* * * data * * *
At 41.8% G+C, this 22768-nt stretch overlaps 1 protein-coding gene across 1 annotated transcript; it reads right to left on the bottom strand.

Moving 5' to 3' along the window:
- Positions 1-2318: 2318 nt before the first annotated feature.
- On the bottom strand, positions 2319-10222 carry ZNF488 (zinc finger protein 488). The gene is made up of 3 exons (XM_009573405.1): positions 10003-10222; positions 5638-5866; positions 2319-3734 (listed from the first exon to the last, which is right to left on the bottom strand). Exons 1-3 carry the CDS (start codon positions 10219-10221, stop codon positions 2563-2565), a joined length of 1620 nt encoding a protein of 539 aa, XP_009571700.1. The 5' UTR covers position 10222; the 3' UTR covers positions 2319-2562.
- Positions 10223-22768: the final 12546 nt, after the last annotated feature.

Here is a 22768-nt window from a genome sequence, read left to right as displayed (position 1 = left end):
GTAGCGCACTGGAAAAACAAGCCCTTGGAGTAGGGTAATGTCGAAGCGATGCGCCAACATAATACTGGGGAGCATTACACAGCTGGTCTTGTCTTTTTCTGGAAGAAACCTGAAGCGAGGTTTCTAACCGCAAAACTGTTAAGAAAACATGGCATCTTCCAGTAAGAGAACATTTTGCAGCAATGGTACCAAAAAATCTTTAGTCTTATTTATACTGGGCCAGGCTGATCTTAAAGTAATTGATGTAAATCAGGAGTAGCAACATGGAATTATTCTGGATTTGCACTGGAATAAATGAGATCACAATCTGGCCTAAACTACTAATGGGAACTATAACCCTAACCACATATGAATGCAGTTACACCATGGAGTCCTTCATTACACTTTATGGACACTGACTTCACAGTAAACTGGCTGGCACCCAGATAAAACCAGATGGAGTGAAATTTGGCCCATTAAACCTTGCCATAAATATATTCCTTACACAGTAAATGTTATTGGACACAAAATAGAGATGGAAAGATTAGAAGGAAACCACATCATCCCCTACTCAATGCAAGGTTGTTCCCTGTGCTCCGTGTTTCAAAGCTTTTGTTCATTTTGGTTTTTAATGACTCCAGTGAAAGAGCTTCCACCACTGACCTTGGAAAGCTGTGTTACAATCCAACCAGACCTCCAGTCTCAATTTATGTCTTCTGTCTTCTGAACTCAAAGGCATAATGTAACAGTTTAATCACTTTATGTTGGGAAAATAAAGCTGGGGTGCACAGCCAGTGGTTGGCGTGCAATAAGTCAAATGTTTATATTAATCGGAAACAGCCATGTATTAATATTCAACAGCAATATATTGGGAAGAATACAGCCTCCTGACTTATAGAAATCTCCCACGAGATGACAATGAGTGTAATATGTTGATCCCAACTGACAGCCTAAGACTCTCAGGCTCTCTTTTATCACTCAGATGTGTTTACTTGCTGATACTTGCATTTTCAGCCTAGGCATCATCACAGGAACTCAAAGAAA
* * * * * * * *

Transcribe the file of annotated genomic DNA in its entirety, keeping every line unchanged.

At 41.8% G+C, this 22768-nt stretch overlaps 1 protein-coding gene across 1 annotated transcript; it reads right to left on the bottom strand.

Moving 5' to 3' along the window:
- Positions 1-2318: 2318 nt before the first annotated feature.
- On the bottom strand, positions 2319-10222 carry ZNF488 (zinc finger protein 488). The gene is made up of 3 exons (XM_009573405.1): positions 10003-10222; positions 5638-5866; positions 2319-3734 (listed from the first exon to the last, which is right to left on the bottom strand). Exons 1-3 carry the CDS (start codon positions 10219-10221, stop codon positions 2563-2565), a joined length of 1620 nt encoding a protein of 539 aa, XP_009571700.1. The 5' UTR covers position 10222; the 3' UTR covers positions 2319-2562.
- Positions 10223-22768: the final 12546 nt, after the last annotated feature.

Here is a 22768-nt window from a genome sequence, read left to right as displayed (position 1 = left end):
GTAGCGCACTGGAAAAACAAGCCCTTGGAGTAGGGTAATGTCGAAGCGATGCGCCAACATAATACTGGGGAGCATTACACAGCTGGTCTTGTCTTTTTCTGGAAGAAACCTGAAGCGAGGTTTCTAACCGCAAAACTGTTAAGAAAACATGGCATCTTCCAGTAAGAGAACATTTTGCAGCAATGGTACCAAAAAATCTTTAGTCTTATTTATACTGGGCCAGGCTGATCTTAAAGTAATTGATGTAAATCAGGAGTAGCAACATGGAATTATTCTGGATTTGCACTGGAATAAATGAGATCACAATCTGGCCTAAACTACTAATGGGAACTATAACCCTAACCACATATGAATGCAGTTACACCATGGAGTCCTTCATTACACTTTATGGACACTGACTTCACAGTAAACTGGCTGGCACCCAGATAAAACCAGATGGAGTGAAATTTGGCCCATTAAACCTTGCCATAAATATATTCCTTACACAGTAAATGTTATTGGACACAAAATAGAGATGGAAAGATTAGAAGGAAACCACATCATCCCCTACTCAATGCAAGGTTGTTCCCTGTGCTCCGTGTTTCAAAGCTTTTGTTCATTTTGGTTTTTAATGACTCCAGTGAAAGAGCTTCCACCACTGACCTTGGAAAGCTGTGTTACAATCCAACCAGACCTCCAGTCTCAATTTATGTCTTCTGTCTTCTGAACTCAAAGGCATAATGTAACAGTTTAATCACTTTATGTTGGGAAAATAAAGCTGGGGTGCACAGCCAGTGGTTGGCGTGCAATAAGTCAAATGTTTATATTAATCGGAAACAGCCATGTATTAATATTCAACAGCAATATATTGGGAAGAATACAGCCTCCTGACTTATAGAAATCTCCCACGAGATGACAATGAGTGTAATATGTTGATCCCAACTGACAGCCTAAGACTCTCAGGCTCTCTTTTATCACTCAGATGTGTTTACTTGCTGATACTTGCATTTTCAGCCTAGGCATCATCACAGGAACTCAAAGAAA